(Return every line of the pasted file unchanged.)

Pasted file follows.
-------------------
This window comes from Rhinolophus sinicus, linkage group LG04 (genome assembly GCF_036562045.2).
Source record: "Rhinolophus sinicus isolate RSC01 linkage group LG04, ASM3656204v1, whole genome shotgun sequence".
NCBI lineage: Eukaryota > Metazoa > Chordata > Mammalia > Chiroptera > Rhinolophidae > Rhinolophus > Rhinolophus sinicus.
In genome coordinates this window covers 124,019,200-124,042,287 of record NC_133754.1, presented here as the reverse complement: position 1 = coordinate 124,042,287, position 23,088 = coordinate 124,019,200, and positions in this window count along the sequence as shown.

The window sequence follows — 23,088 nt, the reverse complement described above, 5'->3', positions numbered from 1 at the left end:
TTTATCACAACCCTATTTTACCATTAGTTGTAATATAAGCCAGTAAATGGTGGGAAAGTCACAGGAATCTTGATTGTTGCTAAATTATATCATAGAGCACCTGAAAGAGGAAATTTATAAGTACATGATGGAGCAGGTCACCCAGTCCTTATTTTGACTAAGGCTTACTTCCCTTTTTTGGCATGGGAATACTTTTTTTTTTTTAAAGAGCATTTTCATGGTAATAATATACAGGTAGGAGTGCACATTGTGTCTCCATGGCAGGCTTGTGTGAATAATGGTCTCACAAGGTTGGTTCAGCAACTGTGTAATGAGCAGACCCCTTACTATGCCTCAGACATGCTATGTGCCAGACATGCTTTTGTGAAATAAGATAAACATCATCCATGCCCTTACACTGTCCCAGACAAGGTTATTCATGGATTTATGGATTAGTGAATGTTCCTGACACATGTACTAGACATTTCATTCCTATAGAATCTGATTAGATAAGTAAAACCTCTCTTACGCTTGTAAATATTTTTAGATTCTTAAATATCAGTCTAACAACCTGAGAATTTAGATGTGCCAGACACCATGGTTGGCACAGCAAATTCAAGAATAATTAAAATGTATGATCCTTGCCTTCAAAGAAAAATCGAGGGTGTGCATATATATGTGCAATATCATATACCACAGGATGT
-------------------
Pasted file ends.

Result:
This window comes from Rhinolophus sinicus, linkage group LG04 (genome assembly GCF_036562045.2).
Source record: "Rhinolophus sinicus isolate RSC01 linkage group LG04, ASM3656204v1, whole genome shotgun sequence".
NCBI lineage: Eukaryota > Metazoa > Chordata > Mammalia > Chiroptera > Rhinolophidae > Rhinolophus > Rhinolophus sinicus.
In genome coordinates this window covers 124,019,200-124,042,287 of record NC_133754.1, presented here as the reverse complement: position 1 = coordinate 124,042,287, position 23,088 = coordinate 124,019,200, and positions in this window count along the sequence as shown.

The window sequence follows — 23,088 nt, the reverse complement described above, 5'->3', positions numbered from 1 at the left end:
TTTATCACAACCCTATTTTACCATTAGTTGTAATATAAGCCAGTAAATGGTGGGAAAGTCACAGGAATCTTGATTGTTGCTAAATTATATCATAGAGCACCTGAAAGAGGAAATTTATAAGTACATGATGGAGCAGGTCACCCAGTCCTTATTTTGACTAAGGCTTACTTCCCTTTTTTGGCATGGGAATACTTTTTTTTTTTTAAAGAGCATTTTCATGGTAATAATATACAGGTAGGAGTGCACATTGTGTCTCCATGGCAGGCTTGTGTGAATAATGGTCTCACAAGGTTGGTTCAGCAACTGTGTAATGAGCAGACCCCTTACTATGCCTCAGACATGCTATGTGCCAGACATGCTTTTGTGAAATAAGATAAACATCATCCATGCCCTTACACTGTCCCAGACAAGGTTATTCATGGATTTATGGATTAGTGAATGTTCCTGACACATGTACTAGACATTTCATTCCTATAGAATCTGATTAGATAAGTAAAACCTCTCTTACGCTTGTAAATATTTTTAGATTCTTAAATATCAGTCTAACAACCTGAGAATTTAGATGTGCCAGACACCATGGTTGGCACAGCAAATTCAAGAATAATTAAAATGTATGATCCTTGCCTTCAAAGAAAAATCGAGGGTGTGCATATATATGTGCAATATCATATACCACAGGATGT